If you're recovering from surgery or treatment on your digestive tract or have a condition like inflammatory bowel disease (IBD), your doctor may recommend a low-residue diet menu. This is an eating plan that's low in fiber, which reduces strain on your digestive system so it can heal.
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Fiber is a nutrient that your body can't break down, and it's found in fruits, vegetables and grains, according to the Mayo Clinic. If your digestive system is functioning well, fiber is an essential nutrient that promotes good digestion. But if your GI tract is compromised, too much fiber can lead to irritation.
Luckily, following a fiber-restricted diet can help. A typical low-residue, low-fiber diet contains 10 to 15 grams of fiber per day (for those without digestive concerns, the 2020-2025 Dietary Guidelines for Americans recommended 22 to 34 grams per day), per the U.S. National Library of Medicine (NLM).
Here's a sample low-residue diet menu to try, including low-residue recipes and low-fiber snacks to enjoy.
What Can You Eat on a Low-Fiber Diet?
Per the NLM, the best foods to eat on a low-fiber diet include low-residue foods like:
- Dairy products like milk and yogurt
- Refined grains like white bread and pasta
- Certain low-fiber fruits and veggies, like bananas and lettuce
- Nut butter
Kick off your day with a low-residue meal that fuels you while also going easy on the fiber. According to the Mayo Clinic, here are some foods to munch on in the morning:
- Cornflakes with milk
- White toast with smooth peanut butter
- Fruit juice (as long as it doesn't contain pulp, according to the NLM)
- Eggs, prepared your favorite way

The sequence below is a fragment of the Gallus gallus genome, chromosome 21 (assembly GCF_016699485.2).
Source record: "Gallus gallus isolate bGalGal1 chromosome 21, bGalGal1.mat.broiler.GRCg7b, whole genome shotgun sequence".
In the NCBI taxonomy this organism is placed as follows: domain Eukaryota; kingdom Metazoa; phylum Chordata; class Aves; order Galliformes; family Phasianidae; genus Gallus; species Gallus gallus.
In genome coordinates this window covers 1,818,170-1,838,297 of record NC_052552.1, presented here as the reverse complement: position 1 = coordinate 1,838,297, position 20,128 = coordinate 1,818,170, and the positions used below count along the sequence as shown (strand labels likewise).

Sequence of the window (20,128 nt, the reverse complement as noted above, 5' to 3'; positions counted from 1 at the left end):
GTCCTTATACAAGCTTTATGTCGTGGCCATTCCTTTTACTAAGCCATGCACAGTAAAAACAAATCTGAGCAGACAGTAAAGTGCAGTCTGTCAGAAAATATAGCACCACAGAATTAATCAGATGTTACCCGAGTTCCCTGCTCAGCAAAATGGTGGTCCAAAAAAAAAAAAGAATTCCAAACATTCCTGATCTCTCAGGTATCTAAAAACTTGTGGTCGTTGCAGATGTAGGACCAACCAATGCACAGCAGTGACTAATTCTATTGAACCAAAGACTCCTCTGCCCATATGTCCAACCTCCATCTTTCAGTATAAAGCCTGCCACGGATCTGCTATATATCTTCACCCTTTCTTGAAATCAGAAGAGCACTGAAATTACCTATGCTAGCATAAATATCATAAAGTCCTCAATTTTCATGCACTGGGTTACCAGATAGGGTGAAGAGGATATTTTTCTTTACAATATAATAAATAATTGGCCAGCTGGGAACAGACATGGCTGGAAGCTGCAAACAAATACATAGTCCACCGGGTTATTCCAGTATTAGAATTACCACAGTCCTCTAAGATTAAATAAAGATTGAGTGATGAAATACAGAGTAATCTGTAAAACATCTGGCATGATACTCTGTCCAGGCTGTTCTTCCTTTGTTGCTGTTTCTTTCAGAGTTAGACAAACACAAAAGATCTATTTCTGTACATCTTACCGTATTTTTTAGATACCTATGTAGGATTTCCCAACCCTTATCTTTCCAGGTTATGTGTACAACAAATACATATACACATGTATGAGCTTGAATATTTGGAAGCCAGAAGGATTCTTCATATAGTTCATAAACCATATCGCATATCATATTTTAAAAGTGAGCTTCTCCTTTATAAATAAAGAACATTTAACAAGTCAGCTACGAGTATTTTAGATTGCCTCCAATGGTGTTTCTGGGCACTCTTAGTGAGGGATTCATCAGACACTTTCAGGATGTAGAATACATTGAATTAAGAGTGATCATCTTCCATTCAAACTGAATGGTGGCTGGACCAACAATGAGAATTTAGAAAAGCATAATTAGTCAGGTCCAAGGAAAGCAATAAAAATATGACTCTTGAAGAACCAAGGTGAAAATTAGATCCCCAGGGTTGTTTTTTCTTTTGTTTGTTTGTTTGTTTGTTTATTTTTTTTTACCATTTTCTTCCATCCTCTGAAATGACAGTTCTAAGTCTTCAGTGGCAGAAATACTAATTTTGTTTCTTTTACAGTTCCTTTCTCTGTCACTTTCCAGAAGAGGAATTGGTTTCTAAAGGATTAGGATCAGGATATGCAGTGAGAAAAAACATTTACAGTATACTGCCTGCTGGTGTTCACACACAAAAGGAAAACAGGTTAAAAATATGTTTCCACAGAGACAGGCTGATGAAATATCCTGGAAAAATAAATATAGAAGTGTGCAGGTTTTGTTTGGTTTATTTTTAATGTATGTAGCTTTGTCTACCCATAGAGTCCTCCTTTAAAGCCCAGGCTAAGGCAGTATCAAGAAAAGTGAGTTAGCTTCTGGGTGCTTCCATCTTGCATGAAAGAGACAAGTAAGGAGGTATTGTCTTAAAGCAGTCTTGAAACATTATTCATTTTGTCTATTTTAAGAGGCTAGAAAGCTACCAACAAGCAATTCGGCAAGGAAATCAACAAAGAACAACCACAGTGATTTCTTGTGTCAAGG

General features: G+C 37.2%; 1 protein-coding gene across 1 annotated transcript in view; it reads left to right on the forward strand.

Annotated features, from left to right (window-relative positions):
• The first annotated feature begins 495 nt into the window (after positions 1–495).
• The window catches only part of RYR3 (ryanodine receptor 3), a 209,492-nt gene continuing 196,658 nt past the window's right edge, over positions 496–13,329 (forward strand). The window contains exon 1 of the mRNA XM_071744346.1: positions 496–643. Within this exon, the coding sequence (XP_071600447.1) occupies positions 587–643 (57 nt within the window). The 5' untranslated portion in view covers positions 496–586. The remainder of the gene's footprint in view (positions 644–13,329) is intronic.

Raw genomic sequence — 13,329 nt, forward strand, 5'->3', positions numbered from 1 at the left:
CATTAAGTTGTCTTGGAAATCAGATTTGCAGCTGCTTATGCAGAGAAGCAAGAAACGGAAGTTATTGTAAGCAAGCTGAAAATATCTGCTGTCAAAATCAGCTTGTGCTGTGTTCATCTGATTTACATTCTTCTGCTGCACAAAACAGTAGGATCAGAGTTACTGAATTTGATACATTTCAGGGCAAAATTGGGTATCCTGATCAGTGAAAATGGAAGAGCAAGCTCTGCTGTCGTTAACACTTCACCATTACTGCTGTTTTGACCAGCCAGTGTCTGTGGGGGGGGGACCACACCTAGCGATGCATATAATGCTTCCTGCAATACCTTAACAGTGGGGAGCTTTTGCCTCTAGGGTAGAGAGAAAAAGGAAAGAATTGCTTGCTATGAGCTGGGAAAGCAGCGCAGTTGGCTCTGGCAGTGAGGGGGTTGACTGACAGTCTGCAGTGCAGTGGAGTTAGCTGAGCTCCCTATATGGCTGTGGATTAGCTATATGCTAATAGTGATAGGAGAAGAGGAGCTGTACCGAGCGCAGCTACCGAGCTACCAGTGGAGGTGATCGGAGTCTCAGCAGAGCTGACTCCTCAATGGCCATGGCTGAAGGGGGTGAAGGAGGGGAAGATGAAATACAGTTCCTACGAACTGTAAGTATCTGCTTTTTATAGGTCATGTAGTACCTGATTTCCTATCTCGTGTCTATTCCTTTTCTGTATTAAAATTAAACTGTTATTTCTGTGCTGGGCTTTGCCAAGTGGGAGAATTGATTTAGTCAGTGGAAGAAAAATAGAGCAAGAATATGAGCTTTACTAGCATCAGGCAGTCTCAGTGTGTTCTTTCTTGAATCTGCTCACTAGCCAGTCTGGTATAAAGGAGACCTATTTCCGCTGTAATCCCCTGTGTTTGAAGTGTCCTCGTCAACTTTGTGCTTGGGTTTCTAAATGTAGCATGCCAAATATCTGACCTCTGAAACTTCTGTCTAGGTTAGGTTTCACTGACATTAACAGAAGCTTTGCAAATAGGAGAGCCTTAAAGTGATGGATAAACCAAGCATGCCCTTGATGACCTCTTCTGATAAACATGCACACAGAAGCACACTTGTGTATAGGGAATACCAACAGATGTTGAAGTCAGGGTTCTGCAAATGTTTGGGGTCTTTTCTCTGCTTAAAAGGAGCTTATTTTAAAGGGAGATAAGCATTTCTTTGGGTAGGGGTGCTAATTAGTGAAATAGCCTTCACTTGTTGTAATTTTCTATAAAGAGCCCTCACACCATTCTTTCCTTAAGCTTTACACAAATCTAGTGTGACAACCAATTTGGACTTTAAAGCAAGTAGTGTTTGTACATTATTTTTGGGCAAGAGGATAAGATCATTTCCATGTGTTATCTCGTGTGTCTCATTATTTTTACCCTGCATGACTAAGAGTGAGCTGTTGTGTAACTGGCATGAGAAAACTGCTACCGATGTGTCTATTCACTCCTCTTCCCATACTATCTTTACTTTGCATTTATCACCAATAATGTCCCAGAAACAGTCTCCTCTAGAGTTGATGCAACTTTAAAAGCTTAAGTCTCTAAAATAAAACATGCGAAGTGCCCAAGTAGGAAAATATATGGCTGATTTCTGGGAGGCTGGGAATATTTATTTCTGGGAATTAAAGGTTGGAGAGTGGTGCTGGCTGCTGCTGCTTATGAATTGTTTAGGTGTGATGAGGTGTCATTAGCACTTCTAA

- Yogurt with skinless and seedless low-fiber fruit
You can also try one of these low-residue diet recipes:
Only follow a low-residue diet if your doctor recommends it, according to the NLM. These low-fiber diet menu examples can be restrictive, so work with a medical professional to make sure your nutritional needs are being met.
Lunch is a great time to load up on nutrients like protein and beneficial fats while still keeping your fiber intake low. According to the Mayo Clinic, here's some inspiration for your midday meal:
- Turkey or chicken sandwich on white bread with mayonnaise and shredded lettuce
- Smooth peanut butter sandwich on white bread
- Tomato soup (as long as it doesn't contain pulp, seeds or skin)
- Fish with white rice and low-fiber vegetables
- White pasta with shrimp
For more specific soft, low-residue diet recipes, try:
Can You Eat Lettuce With Crohn's Disease?
If you have a form of IBD called Crohn's disease, you may benefit from eating foods that are low in fiber. And according to the NLM, small quantities of shredded lettuce are typically OK to eat. However, talk to your doctor to settle on a diet plan that works best for you and your symptoms.
Though a low-residue diet can be restrictive, there are still a number of options for your evening meal. According to the Mayo Clinic, you could eat:
- Meat loaf
- Mashed potatoes with butter
- Cooked low-fiber vegetables
- Fish or seafood
- White rice or pasta with tofu
Here are additional recipes to include in your low-residue diet menu:
There's no reason to skimp on snacks in between meals just because you're sticking to a low-residue diet. Try one of these suggestions from the Mayo Clinic and the NLM:
- Slices of cheese on white crackers
- Cottage cheese
Other good snack foods for a low-fiber diet include:
Snacks for Crohn's Disease
If you're following a low-fiber diet because you have Crohn's disease, these low-residue diet menu snacks should all be safe for you to eat, according to the Mayo Clinic and the NLM. That said, it's always best to talk to your doctor to determine the best eating plan for you.